1 cytokines (IL-12p70, IFN-γ, and TNFα) (). The induction of multiple urinary cytokines has long been thought to play a role in intravesical BCG immunotherapy (25
). A previous study looked extensively into a range of urinary cytokines produced by tumor-free mice in response to intravesical BCG (29
). Our measurements of urinary TNFα, IFN-γ, and IL-10 in response to BCG were similar. However, we measured significantly lower values for IL-12p70 and IL-6. Two procedural differences between the studies may account for this discrepancy. First, our mice had MB49 tumors, which Lattime et al. showed to be highly immunosuppressive (41
). Second, our instillation volume was 100 μL rather than the 200 μL used by Saban et al. (29
). The larger volume, which is close to the maximum capacity of the murine bladder, would have likely disrupted the integrity of the bladder wall and possibly resulted in a more effective BCG infection. In yet another study, no increases of urinary IFN-γ or IL-12 were detected between 4 h and 24 h after repeated BCG instillation (43
). In the present study, chitosan/IL-12 induced much higher levels of TH
1 cytokines than BCG. The ability of chitosan/IL-12 to induce far greater levels of cytokines than BCG correlates with its superior antitumor activity. Based on these results, urinary cytokines may be an important prognostic indicator of clinical efficacy in potential trials involving intravesical chitosan/IL-12.
Immunohistochemical staining of treated bladder tumors provided further insight into the mechanism of action of chitosan/IL-12. In our experience, 2 intravesical treatments with chitosan/IL-12 were necessary to observe initial signs of tumor regression; i.e., stable or decreasing bioluminescence and reversal of hematuria. Thus, the optimal time to look for differences in tumor infiltrates was after the second treatment. Indeed, tumors treated twice with chitosan/IL-12 showed moderate to intense staining for CD3 and F4/80 infiltrates (). Within the CD3 compartment, CD8 staining was greater than CD4 staining (). This is in contrast to preclinical and clinical studies with BCG in which CD4+
cells outnumber CD8+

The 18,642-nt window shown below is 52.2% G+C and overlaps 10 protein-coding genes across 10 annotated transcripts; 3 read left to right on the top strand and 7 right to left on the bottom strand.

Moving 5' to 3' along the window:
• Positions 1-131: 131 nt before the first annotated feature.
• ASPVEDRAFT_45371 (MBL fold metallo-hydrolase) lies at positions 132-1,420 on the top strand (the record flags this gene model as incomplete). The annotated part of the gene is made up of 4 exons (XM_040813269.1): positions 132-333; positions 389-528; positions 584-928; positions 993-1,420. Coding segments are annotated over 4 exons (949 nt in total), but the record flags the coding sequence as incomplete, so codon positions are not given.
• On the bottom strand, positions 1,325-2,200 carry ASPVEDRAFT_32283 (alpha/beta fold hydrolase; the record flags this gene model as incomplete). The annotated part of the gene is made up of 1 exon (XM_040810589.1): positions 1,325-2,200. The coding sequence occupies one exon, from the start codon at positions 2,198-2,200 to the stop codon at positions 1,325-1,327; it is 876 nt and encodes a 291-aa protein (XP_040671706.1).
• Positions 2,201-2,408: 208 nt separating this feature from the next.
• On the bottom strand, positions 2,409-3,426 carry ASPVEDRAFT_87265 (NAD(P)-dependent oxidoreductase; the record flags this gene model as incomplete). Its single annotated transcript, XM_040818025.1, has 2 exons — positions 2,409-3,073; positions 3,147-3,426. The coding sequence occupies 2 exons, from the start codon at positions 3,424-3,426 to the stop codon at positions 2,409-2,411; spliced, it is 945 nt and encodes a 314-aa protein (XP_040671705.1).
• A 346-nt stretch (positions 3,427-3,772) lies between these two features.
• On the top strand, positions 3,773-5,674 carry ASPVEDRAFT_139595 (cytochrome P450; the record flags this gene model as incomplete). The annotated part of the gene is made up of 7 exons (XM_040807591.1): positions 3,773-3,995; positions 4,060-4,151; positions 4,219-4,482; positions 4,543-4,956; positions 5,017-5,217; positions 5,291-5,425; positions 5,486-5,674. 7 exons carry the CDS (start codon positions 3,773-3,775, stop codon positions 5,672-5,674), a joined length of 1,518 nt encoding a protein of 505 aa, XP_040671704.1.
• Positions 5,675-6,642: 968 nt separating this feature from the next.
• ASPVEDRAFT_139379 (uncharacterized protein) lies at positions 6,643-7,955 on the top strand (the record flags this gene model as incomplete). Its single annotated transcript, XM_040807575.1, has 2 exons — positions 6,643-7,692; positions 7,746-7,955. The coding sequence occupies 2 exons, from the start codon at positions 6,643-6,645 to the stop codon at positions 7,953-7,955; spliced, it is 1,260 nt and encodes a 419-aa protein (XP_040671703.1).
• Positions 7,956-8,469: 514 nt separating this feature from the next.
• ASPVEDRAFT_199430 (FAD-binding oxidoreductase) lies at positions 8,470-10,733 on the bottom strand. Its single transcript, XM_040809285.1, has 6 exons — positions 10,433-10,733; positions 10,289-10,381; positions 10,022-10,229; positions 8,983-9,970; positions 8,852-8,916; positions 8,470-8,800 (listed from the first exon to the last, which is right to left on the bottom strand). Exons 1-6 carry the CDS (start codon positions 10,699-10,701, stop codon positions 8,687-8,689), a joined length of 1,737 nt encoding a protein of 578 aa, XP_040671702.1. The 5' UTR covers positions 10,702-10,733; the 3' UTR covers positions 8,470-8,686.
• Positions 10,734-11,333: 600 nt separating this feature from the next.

). Our results point to CD8+
T cells and macrophages as potential effector cells mediating the regression of MB49 tumor. Subset depletion studies are planned to confirm this hypothesis.
Combining immunohistochemistry results with urinary cytokine measurements, it appears likely that IL-12 induces a TH
1 cytokine cascade that is produced initially by resident immune cells (most likely T cells and macrophages). These cytokines can (a
) have direct cytotoxic and antitumor effects; (b
) recruit additional immune cells to the tumor; (c
) enhance the proliferation of pre-activated T cells; and (d
) reverse immune suppression. In particular, IFN-γ has anti-angiogenic properties (44
), is directly cytotoxic when combined with other cytokines such as TNFα (10
), can upregulate MHC I and II molecules on tumor cells, including the MB49 cell line (45
), and can activate macrophage effectors (46
) and rescue immunosuppressive tumor-associated macrophages (47
). Chitosan enhances all of these effects through better local delivery of IL-12, which leads to higher cytokine production.
In additional immunohistochemistry studies, we found that a residual population of T cells and macrophages remains in the bladder submucosa after a tumor is completely eradicated (). These populations begin to approach normal (naïve) levels 6 months after tumor cure. These residual effectors may be responsible for the complete protection from tumor rechallenge among cured mice. The relative contributions of innate (macrophages) and adaptive (antigen-specific CD8+ cells) immune systems during this rejection are currently being studied. Nevertheless, because of the high rate of recurrence of bladder cancer, the ability of an intravesical immunotherapy to maintain a resident effector population in the bladder is a distinct benefit.